There are some Christians whose lives have not changed much since they were saved. For some of them, they have simply failed to allow the Holy Spirit to live through them and to empower them to victory over sin. For others, they had been living as moral and respectable people before, and there were few obvious signs of a sinful life for the Holy Spirit to remove. But the Holy Spirit’s indwelling of each believer is the provision of the power of God to not only change the believer from sinner to saint, but to empower that believer to reach heights not remotely possible to the unconverted. Paul could say, ‘I can do all things through Christ which strengtheneth me’. And He was not exaggerating or overstating. He was declaring the limitless capabilities of a life submitted to the Spirit’s guidance and control.

As believers, we have a power that goes beyond the world’s understanding. This power is for our blessing and for the glory of our Lord. – Jim MacIntosh

Food for Friday

August 3rd, 2018

When they therefore were come together, they asked of Him, saying, Lord, wilt Thou at this time restore the kingdom to Israel? Acts 1:6

This seemed like a good question at the time. After His crucifixion and burial, Jesus has come forth in triumph over death, and is gathered with His disciples. Their recognition of His deity and power is absolute, and they are totally committed to whatever He has in mind for them. To every Jew chafing under the Roman yoke, the hope of the restoration of David’s kingdom was uppermost. These disciples knew that Jesus was the true Successor to David, and it was natural that they should hope for Him to restore the kingdom. That He would ascend the throne they had no doubt; their question was when. We also have no doubt as to Jesus’ ultimate coronation, and like the disciples, we also wonder when.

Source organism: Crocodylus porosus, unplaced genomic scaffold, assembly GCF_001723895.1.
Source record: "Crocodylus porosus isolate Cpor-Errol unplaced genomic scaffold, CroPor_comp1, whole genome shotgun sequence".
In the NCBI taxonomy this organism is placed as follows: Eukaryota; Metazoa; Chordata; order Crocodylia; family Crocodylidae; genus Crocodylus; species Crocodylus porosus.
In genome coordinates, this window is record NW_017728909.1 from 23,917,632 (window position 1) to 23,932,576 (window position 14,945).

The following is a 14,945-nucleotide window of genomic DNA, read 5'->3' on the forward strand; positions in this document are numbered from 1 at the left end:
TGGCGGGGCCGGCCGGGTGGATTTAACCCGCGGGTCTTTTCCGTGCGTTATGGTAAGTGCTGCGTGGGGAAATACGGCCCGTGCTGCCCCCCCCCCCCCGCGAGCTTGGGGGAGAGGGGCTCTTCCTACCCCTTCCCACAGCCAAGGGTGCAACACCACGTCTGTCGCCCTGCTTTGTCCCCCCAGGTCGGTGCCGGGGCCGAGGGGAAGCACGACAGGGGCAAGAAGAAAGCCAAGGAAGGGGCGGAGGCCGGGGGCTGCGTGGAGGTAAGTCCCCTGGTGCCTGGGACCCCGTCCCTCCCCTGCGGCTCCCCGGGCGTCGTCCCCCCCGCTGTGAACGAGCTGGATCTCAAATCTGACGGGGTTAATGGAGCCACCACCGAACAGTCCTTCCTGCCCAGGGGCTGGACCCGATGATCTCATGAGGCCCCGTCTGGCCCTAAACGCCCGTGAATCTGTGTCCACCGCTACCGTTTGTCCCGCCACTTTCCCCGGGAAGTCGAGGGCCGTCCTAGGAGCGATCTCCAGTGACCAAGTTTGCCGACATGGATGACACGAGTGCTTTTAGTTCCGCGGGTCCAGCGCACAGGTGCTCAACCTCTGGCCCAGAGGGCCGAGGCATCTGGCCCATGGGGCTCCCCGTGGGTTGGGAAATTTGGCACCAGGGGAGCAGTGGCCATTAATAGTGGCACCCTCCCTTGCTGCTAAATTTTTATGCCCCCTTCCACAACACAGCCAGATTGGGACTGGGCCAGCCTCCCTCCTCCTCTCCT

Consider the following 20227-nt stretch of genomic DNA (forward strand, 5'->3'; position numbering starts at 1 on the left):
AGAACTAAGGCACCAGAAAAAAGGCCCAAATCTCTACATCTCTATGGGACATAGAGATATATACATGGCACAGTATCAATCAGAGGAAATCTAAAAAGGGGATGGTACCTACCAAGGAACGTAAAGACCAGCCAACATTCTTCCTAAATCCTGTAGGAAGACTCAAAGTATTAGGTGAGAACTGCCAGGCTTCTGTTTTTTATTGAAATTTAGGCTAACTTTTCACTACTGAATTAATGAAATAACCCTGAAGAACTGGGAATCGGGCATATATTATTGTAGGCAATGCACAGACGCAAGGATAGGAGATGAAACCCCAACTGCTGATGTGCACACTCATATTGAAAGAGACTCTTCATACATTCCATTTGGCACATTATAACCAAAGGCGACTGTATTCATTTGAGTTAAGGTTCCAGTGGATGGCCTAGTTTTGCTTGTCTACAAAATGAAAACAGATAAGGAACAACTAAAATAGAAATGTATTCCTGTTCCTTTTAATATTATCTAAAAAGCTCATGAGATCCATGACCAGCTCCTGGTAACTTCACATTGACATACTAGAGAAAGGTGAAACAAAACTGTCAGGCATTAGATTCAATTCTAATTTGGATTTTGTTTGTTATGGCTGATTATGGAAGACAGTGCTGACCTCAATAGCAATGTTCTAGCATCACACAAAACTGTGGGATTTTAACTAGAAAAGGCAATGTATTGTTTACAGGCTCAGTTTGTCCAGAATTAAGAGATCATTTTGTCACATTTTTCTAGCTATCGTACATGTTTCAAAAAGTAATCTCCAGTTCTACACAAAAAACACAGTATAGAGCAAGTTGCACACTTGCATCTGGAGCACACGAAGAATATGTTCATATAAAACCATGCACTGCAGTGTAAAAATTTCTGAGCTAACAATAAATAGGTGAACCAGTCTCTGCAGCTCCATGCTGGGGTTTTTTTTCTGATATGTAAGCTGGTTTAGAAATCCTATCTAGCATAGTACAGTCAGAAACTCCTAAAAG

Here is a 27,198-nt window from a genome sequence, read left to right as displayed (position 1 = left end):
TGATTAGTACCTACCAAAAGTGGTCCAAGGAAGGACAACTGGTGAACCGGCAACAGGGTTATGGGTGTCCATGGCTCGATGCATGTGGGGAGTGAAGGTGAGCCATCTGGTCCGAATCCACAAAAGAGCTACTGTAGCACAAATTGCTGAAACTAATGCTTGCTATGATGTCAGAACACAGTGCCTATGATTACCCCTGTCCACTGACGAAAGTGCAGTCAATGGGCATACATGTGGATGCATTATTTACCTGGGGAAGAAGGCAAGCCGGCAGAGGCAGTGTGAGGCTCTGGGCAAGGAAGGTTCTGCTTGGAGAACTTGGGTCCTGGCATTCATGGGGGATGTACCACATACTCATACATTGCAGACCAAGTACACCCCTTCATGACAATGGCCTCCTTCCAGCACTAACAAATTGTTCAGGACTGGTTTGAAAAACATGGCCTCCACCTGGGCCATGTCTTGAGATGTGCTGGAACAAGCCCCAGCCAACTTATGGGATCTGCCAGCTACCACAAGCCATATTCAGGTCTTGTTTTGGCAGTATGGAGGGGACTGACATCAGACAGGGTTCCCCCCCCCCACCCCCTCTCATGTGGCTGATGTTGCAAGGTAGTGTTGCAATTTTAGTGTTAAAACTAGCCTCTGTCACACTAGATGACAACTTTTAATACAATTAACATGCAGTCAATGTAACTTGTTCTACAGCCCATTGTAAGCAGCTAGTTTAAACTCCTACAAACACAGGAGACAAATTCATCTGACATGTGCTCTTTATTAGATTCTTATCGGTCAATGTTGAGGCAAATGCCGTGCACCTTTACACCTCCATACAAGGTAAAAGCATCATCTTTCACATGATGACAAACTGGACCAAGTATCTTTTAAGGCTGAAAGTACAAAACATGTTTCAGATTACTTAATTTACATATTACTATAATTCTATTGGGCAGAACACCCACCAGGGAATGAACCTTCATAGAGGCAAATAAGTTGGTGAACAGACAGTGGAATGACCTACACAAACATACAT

There is one great event that must – for the Christian – occur before Jesus will be seated on the throne of David. The seventieth week of Daniel’s prophecy must be preceded by the departure of the Saints by way of the rapture. During a period of tribulation that will precede the arrival of the King, we will be occupied with heavenly matters and will be unaffected by the tragic affairs of earth. So, for us, our interest lies solely in the rapture, because it will usher us into the presence of our King and Lord. Since the events recorded in the book of Acts, Christians have anticipated and longed for Christ’s return. It is the occupation of faithful saints today.